Posted in Commercial Truck Accidents on October 24, 2018
Commercial trucking is an enormous industry. Currently, over one million people work in trucking in the U.S. The largest occupation in trucking is truck driving. Yet even with over 900,000 drivers, the trucking industry is experiencing a labor shortage. The number of drivers can’t meet the constantly increasing demand for consumer goods. The pressure to fill empty seats can lead to trucking companies expediting the hiring process – increasing the risk of unsafe and incompetent drivers.
Skipping background checks, ignoring drug tests, and illegally hiring certain convicted felons can increase the risk of dangerous truck drivers on the roads. Yet the normal hiring process also has gaps that may concern drivers. The Department of Transportation (DOT) makes certain screening programs mandatory for prospective commercial truckers, but does not obligate motor carriers to provide driver information to other carriers for the hiring process. Learn all the details of background checks in commercial trucking for more information.
To become a commercial truck driver in the U.S, one must comply with federal general qualifications for drivers. A driver must be at least 21 (although some states have lower age limits for in-state transport), read and speak the English language, be able to safely operate a commercial vehicle, have a valid Class C driver’s license, and successfully complete a road test. Prospective drivers must also give potential employers a “list of violations,” or a list of all traffic law violation convictions the driver has received in the past 12 months.
The DOT requires a driving record background check, work history check, drug test, and medical certification before a trucking company can hire a new driver. The driving record background check involves looking at least at the past three years of the driver’s motor vehicle records to check for violations. However, it is largely up to the trucking company whether to hire someone with a criminal history. The only time the federal government might prevent someone from operating a commercial vehicle is if that person commits a crime while on the job.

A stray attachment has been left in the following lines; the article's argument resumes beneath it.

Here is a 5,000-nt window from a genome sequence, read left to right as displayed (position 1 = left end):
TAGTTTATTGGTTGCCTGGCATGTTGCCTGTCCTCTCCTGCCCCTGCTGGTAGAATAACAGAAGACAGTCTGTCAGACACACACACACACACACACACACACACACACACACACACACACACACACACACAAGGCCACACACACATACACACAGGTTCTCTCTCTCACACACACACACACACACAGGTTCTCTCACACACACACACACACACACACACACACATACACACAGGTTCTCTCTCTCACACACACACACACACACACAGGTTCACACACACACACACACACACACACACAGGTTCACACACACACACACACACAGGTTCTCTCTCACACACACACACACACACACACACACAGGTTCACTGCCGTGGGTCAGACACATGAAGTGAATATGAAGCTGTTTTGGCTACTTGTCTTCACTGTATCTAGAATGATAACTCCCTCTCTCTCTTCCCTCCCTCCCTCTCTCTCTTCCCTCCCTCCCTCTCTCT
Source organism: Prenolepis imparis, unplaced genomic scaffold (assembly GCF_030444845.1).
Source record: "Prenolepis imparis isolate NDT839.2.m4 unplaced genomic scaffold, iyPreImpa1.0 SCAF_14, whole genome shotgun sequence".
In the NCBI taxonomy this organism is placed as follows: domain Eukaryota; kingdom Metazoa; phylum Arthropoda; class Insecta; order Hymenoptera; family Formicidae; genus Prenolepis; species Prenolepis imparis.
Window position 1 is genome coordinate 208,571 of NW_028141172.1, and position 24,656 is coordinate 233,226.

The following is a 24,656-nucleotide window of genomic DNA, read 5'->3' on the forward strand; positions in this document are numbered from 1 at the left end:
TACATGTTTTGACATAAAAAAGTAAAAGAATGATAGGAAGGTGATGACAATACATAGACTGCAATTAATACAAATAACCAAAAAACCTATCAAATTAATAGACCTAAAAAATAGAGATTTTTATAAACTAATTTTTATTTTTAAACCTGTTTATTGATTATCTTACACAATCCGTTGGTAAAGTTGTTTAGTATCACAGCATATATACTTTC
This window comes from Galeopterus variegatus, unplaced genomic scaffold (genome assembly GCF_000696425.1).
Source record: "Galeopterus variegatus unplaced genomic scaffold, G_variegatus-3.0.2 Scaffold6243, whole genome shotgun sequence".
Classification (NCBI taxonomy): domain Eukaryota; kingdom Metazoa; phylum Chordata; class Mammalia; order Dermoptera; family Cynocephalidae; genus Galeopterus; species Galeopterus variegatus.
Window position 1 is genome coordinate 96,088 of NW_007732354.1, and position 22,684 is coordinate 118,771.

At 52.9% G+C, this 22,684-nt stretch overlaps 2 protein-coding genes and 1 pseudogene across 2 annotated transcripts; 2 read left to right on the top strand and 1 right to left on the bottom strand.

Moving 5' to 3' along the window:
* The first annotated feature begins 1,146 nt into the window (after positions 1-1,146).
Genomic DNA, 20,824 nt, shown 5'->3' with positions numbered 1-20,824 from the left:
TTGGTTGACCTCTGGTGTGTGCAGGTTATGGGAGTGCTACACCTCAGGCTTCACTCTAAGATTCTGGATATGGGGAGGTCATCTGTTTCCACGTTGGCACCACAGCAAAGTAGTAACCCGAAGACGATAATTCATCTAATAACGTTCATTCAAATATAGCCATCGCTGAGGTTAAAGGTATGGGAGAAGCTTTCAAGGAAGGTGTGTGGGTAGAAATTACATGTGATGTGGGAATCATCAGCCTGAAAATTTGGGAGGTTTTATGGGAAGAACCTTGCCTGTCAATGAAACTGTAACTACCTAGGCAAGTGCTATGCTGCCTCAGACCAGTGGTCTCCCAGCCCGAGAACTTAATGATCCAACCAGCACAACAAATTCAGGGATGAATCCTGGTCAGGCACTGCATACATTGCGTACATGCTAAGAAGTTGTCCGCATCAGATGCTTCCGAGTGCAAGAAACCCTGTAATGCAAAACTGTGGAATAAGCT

Yes, it is lawful for a trucking company to hire a convicted felon. Many companies even hire drivers with multiple criminal convictions. However, most truck companies have rules in place stipulating exceptions based on the type of crime, age of the felony, motor vehicle record, and work history. Most companies will still agree to hire a convicted felon as a truck driver, as long as they have a fairly steady work history, graduated truck driving school, and qualify for a commercial license. Note that many companies will not hire a driver who has had a reckless driving conviction.
If a driver receives a commercial driver’s license suspension, withdrawal, denial, or revocation, he or she cannot operate a commercial motor vehicle until the authorities restore the license and driving privileges. Conviction of any “disqualifying” crime can also take away a person’s right to operate a commercial truck, if the driver commits the offense on-duty while working for a commercial enterprise.
Disqualifying crimes include driving a commercial vehicle under the influence of drugs or alcohol (with a blood alcohol content level of 0.04% or higher), refusing to undergo drug/alcohol testing, transporting or using unlawful drugs, hit-and-run, or any felony involving the use of a commercial vehicle. Disqualified drivers may not return to the job for one year after the date of a first conviction, or three years for subsequent offenses. Violating an out-of-service order can result in total disqualification for 90 days to five years.
If a commercial truck driver with a history of convicted felonies causes your truck accident in Georgia, you have rights. You may be able to file a claim against the trucking company for negligent hiring or training practices. Talk to an Atlanta truck accident lawyer to explore your legal options. Contact our team in Georgia today! (800) 242-2962